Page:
By: Samuel L Leiter
“Beautiful Harmony at the Japan Society”
By Samuel L. Leiter
By the time this is posted, it will be too late to see the Japan Society’s interesting program, Taiten: Noh and Kyogen, since it was around for only three days (November 14-16). Japan’s classic theatrical forms, noh and kyōgen, may have some interest among Theater Life’s readers, so what follows is for the record.
(Aside: the printed program eschews macrons, but I prefer them as a means to indicate long vowels. Noh, in fact, is usually spelled nō—both lower and upper case (Nō) usages are common—but I’ll use noh here.)
Noh and kyōgen are two of the four best-known genres of Japanese traditional theatre, the others being kabuki and bunraku. Noh and kyōgen, born in the 14th-century, predate the other forms. I won’t take up space describing all their differences, which can easily be discovered on the Internet. A few things, though, might be noted.
Noh is serious and kyōgen mainly comic but sometimes sentimental. The genres traditionally appear on the same programs, in alternation, sharing the same formal stage of polished wood, with four pillars supporting a gabled roof. Up right is a bridgeway, set at an oblique angle, used for entrances and exits. Masks appear on a limited number of characters, more frequently in noh than kyōgen.
The acting is highly formalized and traditional, as are the costumes and language. Only the sparest scenic units, more symbols than representations, appear, if at all. Props also are highly selective. In noh, an orchestra of three or four (two or three drums and a flutist) always appears, seated on their knees upstage. Noh usually uses a chorus of eight to 10 (although only six appear in Taiten), seated stiffly on their knees, in two rows, at stage left.
The Japan Society program is part of its 2019 celebration of the ascension to Japan’s Chrysanthemum Throne of its 126th emperor, Naruhito, which ushered in the current imperial era, named Reiwa, officially interpreted (instead of translated) as “beautiful harmony.” To Westerners, the most familiar imperial eras are those that began following the nation’s opening to the West in the mid-19th century: Meiji (1868-1912), Taishō (1912-1926), Shōwa (1926-1989), and Heisei (1989-2019).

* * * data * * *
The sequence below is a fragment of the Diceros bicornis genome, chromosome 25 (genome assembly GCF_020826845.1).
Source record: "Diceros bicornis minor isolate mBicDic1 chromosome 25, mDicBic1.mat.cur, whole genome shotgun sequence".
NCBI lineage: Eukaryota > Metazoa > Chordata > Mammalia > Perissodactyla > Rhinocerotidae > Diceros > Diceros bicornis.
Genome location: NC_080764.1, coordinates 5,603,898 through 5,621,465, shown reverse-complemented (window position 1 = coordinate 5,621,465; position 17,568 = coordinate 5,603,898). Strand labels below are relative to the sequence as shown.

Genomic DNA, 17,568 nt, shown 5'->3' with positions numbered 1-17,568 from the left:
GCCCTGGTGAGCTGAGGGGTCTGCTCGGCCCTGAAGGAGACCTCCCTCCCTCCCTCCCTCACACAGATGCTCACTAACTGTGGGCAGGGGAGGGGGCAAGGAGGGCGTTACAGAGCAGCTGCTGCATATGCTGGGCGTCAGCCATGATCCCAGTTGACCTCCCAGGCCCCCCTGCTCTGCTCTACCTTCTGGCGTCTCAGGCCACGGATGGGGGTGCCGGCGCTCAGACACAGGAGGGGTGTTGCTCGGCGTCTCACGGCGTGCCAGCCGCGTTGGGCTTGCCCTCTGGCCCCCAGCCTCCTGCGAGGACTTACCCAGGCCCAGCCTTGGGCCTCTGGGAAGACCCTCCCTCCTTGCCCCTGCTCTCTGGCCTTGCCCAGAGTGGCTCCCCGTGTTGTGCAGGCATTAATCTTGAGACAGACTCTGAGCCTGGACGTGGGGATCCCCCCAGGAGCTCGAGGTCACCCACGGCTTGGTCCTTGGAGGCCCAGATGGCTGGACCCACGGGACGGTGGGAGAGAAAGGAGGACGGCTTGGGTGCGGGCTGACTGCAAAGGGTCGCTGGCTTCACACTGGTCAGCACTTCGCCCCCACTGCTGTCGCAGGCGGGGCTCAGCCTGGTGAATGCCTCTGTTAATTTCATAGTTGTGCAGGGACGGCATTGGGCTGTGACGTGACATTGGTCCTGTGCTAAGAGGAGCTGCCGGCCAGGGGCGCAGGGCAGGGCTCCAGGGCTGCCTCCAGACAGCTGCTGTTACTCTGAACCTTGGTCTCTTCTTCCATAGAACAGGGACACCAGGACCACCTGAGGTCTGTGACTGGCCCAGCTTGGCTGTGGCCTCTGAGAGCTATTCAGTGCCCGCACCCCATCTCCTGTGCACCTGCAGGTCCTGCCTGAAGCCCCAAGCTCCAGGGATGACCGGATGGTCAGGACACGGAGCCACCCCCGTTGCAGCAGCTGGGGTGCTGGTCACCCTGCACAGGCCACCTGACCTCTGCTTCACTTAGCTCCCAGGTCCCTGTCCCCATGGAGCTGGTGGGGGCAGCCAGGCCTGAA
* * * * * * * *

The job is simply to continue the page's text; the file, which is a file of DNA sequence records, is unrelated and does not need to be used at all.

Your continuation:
In 1915, Taiten,a noh play celebrating the 1912 ascension of the Taishō emperor, was produced. Although the noh repertory consists mainly of plays written before the Meiji period, perhaps 300 post-Meiji plays have been written, some with strikingly modern themes and subjects, including brain deaths and organ transplants! Kyōgen, too, has had many new plays written, but only a tiny number of new noh and kyōgen plays have joined the repertory.
The Japan Society, in collaboration with the Yokohama Noh Theatre, has revived the over-a-century-old Taiten, to honor the new emperor. Appropriate revisions for the 21st century have been made by noh master Katayama Kurōemon X (which the Japan Society spells Kurouemon), with the assistance of Dr. Haruo Nishino. Not only did the original play (which had a few revivals) premiere at Kyoto’s Katayama Noh Theatre, but Kurōemon’s own father left behind notes on it, as well as one of its props.
Taiten was the last entry on the three-piece program, which began with a concert version of the dance music played in the noh play Kiku-Jido (Jido of the Chrysanthemum). Four musicians, all wearing the standardized formal dress of black kimono and gray divided skirts called hakama, entered, sat on their knees in a line, and performed on the noh flute, small hand drum, large hand drum, and stick drum.
The music, interlarded with the musicians’ idiosyncratic vocal markers, called kakegoe, showed a wide variation in tone and rhythm. Structured according to the traditional rhythm of introduction (jo), development (ha), and climax (kyū), the pace gradually accelerated, weaving a hypnotic spell, even for those unfamiliar with the admittedly esoteric sound of noh music. Such concerts, by the way, are not common on noh programs since the music is designed for dance scenes, not to be heard on its own.